The lack of affordable housing in Jersey is posing a risk to the island’s economic growth and must be “addressed as a priority”, a panel of economic experts has said.
In its annual report released this afternoon, the Fiscal Policy Panel, warned that “there is a risk of reduced migration of key workers as the high cost of housing makes the island less attractive to potential migrants.”
The panel also told government that "interventions which boost short-term housing demand and support prices artificially are not desirable."
Housing was one of several key economic risks highlighted by the panel.
Elsewhere in the report, it warned that additional spending and tax cuts could threaten the sustainability of government finances and fuel inflation, which is expected to peak at 12% this winter before "slowly falling back to a long-run trend of 2.4%".
The economists also repeated their warning that there is insufficient money in the Climate Emergency Fund to cover the transition to net zero, that the Government had overly-ambitious timetables for capital projects, and that a higher retirement age and potential increase in Social Security contributions may have to be considered if the Government continues to pursue a policy of reducing inward migration.
Despite challenges posed by the worsening "global macroeconomic outlook", Panel Chair Dame Kate Barker said that "Jersey's economy is in a good position to weather global shocks."
"Jersey is in an unusual situation – the economy is strong and interest rates rises will drive higher profits in the financial sector which will, with a lag, result in higher tax revenues," she explained.
"At the same time, high inflation and rising interests are likely to create more immediate pressures for some households."
The panel advocates using surpluses to rebuild the Stabilisation Fund and Strategic Reserve, pointing out that the latter fund is below the recommended level.
Dame Janet added: "Additional spending and tax cuts are not prudent given the stage of the economic cycle, posing a concern to the future sustainability of government finances and and potentially adding to inflationary pressures.
"They will also limit the ability of the Government to provide targeted support or fiscal stimulus quickly should the economic outlook deteriorate."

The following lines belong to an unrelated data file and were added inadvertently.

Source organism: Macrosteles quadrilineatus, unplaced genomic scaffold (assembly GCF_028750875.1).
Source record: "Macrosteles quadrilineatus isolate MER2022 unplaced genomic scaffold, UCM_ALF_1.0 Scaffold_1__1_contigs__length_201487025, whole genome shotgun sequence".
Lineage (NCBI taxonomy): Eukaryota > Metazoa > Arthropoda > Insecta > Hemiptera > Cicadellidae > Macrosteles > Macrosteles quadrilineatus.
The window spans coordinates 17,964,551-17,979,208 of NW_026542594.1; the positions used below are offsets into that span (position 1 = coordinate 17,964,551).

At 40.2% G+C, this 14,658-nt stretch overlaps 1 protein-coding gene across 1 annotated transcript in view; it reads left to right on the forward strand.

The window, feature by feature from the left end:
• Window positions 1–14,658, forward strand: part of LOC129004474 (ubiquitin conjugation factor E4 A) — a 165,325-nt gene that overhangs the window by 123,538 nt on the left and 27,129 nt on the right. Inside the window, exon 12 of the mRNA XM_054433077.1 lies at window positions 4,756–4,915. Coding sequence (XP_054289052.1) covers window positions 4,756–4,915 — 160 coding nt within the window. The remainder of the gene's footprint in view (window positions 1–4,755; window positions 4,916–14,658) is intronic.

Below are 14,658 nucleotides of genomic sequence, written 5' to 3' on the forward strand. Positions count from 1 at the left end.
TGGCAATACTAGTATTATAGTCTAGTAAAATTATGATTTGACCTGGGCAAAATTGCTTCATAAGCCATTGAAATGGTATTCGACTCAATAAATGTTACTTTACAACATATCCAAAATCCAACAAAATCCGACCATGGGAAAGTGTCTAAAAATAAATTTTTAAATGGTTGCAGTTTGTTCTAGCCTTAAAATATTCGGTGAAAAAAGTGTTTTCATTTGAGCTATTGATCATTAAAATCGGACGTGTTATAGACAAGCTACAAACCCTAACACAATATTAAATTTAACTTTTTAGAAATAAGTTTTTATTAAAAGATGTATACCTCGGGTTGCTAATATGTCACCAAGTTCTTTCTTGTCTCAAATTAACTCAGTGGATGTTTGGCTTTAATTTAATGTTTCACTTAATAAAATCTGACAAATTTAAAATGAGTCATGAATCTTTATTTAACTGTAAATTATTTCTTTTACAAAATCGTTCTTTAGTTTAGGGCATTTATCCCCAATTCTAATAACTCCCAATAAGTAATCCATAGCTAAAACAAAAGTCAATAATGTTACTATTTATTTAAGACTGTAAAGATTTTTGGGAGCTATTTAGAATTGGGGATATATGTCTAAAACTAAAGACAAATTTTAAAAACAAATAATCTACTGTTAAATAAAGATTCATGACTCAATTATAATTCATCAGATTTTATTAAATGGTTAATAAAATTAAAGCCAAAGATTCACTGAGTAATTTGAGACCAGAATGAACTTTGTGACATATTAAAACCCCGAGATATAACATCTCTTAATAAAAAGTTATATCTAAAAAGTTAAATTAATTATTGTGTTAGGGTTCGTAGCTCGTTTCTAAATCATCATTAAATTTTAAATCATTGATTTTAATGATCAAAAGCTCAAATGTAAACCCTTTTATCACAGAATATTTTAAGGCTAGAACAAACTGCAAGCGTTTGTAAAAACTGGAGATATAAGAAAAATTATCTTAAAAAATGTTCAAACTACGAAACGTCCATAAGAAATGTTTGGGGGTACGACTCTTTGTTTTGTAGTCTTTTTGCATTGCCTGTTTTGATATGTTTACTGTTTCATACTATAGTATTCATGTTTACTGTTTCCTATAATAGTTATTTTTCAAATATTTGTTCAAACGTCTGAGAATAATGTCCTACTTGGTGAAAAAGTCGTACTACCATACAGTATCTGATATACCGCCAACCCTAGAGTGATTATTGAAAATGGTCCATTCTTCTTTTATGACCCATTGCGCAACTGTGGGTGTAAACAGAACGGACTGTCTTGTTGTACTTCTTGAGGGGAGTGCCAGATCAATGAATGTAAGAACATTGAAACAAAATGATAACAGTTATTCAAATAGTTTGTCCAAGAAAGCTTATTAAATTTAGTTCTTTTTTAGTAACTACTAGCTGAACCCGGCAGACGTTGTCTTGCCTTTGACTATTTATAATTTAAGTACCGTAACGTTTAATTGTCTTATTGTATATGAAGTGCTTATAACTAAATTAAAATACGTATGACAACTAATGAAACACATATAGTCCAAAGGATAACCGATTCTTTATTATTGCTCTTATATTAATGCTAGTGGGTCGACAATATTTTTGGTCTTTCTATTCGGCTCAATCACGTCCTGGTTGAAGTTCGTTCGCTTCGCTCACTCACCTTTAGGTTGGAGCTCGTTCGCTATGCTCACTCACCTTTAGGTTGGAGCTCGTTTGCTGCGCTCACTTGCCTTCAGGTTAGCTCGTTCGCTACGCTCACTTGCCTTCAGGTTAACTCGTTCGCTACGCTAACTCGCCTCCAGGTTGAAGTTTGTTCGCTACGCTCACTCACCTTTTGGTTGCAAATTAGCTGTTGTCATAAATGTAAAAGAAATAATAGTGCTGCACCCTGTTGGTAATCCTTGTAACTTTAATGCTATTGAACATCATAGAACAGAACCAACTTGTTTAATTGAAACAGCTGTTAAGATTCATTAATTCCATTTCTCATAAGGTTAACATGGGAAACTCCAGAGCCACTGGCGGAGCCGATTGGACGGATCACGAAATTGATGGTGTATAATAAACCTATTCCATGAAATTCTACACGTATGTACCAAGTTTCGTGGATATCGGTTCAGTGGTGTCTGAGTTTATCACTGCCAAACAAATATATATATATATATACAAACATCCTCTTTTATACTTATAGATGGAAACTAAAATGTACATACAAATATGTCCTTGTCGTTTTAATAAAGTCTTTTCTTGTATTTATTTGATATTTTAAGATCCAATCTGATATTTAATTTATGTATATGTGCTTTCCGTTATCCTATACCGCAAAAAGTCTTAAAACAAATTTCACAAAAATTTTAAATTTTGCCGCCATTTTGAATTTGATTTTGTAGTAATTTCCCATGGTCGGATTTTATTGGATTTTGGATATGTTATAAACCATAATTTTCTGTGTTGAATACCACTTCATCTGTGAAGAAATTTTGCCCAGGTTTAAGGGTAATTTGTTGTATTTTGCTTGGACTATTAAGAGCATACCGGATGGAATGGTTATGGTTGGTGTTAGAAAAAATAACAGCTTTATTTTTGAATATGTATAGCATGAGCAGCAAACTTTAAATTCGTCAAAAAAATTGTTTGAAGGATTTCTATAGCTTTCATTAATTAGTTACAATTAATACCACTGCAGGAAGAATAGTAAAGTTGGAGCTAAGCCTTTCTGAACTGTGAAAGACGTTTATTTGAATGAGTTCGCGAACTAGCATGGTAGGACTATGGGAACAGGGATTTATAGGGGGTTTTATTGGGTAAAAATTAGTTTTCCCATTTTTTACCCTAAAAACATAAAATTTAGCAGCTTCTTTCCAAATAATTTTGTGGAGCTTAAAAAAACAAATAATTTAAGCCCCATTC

The panel's recommendations include:
Adopting a fiscal strategy that steers a careful course between avoiding a sharp downturn and not overheating the economy.
Reacting quickly to provide additional targeted support should it be needed to counter the adverse effects of inflation, which the panel forecasts to peak at 12% by the end of 2022 before falling back.
Taking care to ensure major capital projects do not overlap, and identifying smaller projects which could be paused, or implemented quickly to support the economy.
Addressing the cost of housing as a priority, avoiding interventions which would boost short-term demand and support prices.
Reconsidering the strategy for financing these challenges.
Follow Express for updates...
Comments on this story express the views of the commentator only, not Bailiwick Publishing. We are unable to guarantee the accuracy of any of those comments.
Once your comment has been submitted, it won’t appear immediately. There is no need to submit it more than once. Comments are published at the discretion of Bailiwick Publishing, and will include your username.
Perhaps a way to help keep immigration to a level figure, is for the government to build temporary housing, for seasonal workers to rent at a stable price, thus giving arms-length assistance to agricultural sector. We need to grow more of our own food, hence such a plan may solve these issues.
The reason we have a housing crisis is 2-fold:
1. There are far too many people living on the island.
2. Developers and builders are buying up all the available housing stock and leaving nothing for everyday families to buy.
Until strict immigration rules are applied, this is only going to get much worse. What needs to be done is completely the opposite of what these people are recommending.